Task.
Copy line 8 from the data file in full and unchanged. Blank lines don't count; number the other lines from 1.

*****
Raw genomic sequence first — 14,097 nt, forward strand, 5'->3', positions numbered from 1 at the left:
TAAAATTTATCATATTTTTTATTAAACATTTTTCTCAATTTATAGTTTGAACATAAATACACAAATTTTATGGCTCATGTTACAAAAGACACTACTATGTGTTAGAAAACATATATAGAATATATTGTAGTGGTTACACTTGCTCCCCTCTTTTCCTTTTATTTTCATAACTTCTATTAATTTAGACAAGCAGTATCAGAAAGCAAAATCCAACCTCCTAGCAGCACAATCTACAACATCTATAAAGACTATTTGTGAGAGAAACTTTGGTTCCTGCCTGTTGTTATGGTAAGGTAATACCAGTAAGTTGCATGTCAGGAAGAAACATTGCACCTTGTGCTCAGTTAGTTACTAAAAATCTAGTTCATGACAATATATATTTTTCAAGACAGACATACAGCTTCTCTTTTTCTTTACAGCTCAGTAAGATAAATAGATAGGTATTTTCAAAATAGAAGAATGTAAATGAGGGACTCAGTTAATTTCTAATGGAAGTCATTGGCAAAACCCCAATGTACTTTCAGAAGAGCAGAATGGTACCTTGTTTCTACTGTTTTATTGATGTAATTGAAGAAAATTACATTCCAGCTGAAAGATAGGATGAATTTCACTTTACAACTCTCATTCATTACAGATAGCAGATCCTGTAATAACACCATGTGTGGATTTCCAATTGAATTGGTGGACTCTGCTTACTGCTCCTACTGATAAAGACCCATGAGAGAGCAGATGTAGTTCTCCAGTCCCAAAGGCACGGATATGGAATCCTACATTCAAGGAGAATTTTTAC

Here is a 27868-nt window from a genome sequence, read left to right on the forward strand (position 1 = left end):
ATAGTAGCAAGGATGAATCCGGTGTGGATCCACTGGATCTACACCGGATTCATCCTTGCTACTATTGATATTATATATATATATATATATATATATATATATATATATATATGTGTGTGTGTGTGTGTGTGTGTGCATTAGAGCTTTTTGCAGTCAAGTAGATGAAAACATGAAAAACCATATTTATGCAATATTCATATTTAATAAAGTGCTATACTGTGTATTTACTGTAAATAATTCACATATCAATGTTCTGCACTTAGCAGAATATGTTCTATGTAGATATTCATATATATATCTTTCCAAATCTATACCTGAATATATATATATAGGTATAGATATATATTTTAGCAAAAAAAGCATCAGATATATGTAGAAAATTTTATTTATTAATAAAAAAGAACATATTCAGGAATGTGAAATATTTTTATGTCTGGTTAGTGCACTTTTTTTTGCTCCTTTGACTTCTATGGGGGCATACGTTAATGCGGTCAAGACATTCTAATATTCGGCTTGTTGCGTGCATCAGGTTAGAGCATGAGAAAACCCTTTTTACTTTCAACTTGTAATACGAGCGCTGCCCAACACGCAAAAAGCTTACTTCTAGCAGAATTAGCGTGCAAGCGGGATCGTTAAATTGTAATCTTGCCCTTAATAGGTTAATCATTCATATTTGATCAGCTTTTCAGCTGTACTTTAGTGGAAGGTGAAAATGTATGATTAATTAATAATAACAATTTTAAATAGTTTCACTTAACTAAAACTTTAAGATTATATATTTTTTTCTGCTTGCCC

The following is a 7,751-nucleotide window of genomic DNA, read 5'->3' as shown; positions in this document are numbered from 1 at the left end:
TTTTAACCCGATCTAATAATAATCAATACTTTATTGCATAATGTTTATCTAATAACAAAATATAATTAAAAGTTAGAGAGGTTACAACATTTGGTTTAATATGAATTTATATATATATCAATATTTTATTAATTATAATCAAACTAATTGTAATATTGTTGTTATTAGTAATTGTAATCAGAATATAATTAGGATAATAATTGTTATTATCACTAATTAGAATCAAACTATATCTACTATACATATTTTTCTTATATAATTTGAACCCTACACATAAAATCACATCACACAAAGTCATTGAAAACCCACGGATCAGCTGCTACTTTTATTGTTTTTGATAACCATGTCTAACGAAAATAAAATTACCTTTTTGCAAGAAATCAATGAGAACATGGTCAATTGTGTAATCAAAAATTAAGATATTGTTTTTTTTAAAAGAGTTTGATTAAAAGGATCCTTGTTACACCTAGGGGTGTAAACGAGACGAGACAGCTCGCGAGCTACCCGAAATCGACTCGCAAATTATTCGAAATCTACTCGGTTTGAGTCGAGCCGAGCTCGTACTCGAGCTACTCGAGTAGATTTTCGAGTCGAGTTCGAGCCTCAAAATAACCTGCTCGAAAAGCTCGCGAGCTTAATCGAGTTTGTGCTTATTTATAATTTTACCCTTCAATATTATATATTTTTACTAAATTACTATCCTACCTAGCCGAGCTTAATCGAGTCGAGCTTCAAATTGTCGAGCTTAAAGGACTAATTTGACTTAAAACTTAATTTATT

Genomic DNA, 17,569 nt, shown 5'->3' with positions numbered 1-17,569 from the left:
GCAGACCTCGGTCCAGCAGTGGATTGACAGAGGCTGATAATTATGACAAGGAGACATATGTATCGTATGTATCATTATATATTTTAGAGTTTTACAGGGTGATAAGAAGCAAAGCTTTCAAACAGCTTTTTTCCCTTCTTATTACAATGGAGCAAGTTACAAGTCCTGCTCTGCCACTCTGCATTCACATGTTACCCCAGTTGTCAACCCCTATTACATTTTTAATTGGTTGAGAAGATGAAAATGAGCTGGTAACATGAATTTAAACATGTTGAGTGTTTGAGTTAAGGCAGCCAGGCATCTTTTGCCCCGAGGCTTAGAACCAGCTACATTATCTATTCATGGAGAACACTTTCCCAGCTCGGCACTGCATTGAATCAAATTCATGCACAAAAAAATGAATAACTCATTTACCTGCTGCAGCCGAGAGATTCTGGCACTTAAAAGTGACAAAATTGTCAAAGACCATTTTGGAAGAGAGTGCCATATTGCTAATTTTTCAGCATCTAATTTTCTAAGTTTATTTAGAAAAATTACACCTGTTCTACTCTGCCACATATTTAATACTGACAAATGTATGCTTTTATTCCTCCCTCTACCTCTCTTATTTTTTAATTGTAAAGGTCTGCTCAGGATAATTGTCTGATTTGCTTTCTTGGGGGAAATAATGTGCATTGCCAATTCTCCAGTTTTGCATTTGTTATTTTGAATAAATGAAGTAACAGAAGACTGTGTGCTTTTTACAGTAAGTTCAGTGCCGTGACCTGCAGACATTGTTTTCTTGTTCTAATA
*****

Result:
GCAGACCTCGGTCCAGCAGTGGATTGACAGAGGCTGATAATTATGACAAGGAGACATATGTATCGTATGTATCATTATATATTTTAGAGTTTTACAGGGTGATAAGAAGCAAAGCTTTCAAACAGCTTTTTTCCCTTCTTATTACAATGGAGCAAGTTACAAGTCCTGCTCTGCCACTCTGCATTCACATGTTACCCCAGTTGTCAACCCCTATTACATTTTTAATTGGTTGAGAAGATGAAAATGAGCTGGTAACATGAATTTAAACATGTTGAGTGTTTGAGTTAAGGCAGCCAGGCATCTTTTGCCCCGAGGCTTAGAACCAGCTACATTATCTATTCATGGAGAACACTTTCCCAGCTCGGCACTGCATTGAATCAAATTCATGCACAAAAAAATGAATAACTCATTTACCTGCTGCAGCCGAGAGATTCTGGCACTTAAAAGTGACAAAATTGTCAAAGACCATTTTGGAAGAGAGTGCCATATTGCTAATTTTTCAGCATCTAATTTTCTAAGTTTATTTAGAAAAATTACACCTGTTCTACTCTGCCACATATTTAATACTGACAAATGTATGCTTTTATTCCTCCCTCTACCTCTCTTATTTTTTAATTGTAAAGGTCTGCTCAGGATAATTGTCTGATTTGCTTTCTTGGGGGAAATAATGTGCATTGCCAATTCTCCAGTTTTGCATTTGTTATTTTGAATAAATGAAGTAACAGAAGACTGTGTGCTTTTTACAGTAAGTTCAGTGCCGTGACCTGCAGACATTGTTTTCTTGTTCTAATA